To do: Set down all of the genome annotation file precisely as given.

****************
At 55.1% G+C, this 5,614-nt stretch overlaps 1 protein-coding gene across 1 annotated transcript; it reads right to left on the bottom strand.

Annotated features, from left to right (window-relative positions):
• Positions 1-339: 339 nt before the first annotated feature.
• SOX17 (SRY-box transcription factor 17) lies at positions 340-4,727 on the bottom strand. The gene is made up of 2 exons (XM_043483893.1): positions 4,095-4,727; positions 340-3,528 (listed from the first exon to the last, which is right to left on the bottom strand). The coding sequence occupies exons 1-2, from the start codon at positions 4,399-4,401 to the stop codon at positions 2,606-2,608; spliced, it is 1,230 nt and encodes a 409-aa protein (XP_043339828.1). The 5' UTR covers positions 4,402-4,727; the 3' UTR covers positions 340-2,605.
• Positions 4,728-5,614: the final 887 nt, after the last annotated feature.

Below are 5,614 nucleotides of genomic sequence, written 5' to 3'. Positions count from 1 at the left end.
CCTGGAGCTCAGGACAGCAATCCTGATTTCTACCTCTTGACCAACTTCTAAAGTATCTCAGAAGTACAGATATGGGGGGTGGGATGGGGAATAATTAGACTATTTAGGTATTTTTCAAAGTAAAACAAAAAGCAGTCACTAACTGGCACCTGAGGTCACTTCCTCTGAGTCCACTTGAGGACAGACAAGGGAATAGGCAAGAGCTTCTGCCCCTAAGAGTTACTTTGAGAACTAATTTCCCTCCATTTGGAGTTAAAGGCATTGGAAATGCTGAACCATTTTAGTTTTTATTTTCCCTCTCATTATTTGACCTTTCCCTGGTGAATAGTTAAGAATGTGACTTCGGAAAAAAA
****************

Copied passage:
At 55.1% G+C, this 5,614-nt stretch overlaps 1 protein-coding gene across 1 annotated transcript; it reads right to left on the bottom strand.

Annotated features, from left to right (window-relative positions):
• Positions 1-339: 339 nt before the first annotated feature.
• SOX17 (SRY-box transcription factor 17) lies at positions 340-4,727 on the bottom strand. The gene is made up of 2 exons (XM_043483893.1): positions 4,095-4,727; positions 340-3,528 (listed from the first exon to the last, which is right to left on the bottom strand). The coding sequence occupies exons 1-2, from the start codon at positions 4,399-4,401 to the stop codon at positions 2,606-2,608; spliced, it is 1,230 nt and encodes a 409-aa protein (XP_043339828.1). The 5' UTR covers positions 4,402-4,727; the 3' UTR covers positions 340-2,605.
• Positions 4,728-5,614: the final 887 nt, after the last annotated feature.

Below are 5,614 nucleotides of genomic sequence, written 5' to 3'. Positions count from 1 at the left end.
CCTGGAGCTCAGGACAGCAATCCTGATTTCTACCTCTTGACCAACTTCTAAAGTATCTCAGAAGTACAGATATGGGGGGTGGGATGGGGAATAATTAGACTATTTAGGTATTTTTCAAAGTAAAACAAAAAGCAGTCACTAACTGGCACCTGAGGTCACTTCCTCTGAGTCCACTTGAGGACAGACAAGGGAATAGGCAAGAGCTTCTGCCCCTAAGAGTTACTTTGAGAACTAATTTCCCTCCATTTGGAGTTAAAGGCATTGGAAATGCTGAACCATTTTAGTTTTTATTTTCCCTCTCATTATTTGACCTTTCCCTGGTGAATAGTTAAGAATGTGACTTCGGAAAAAAA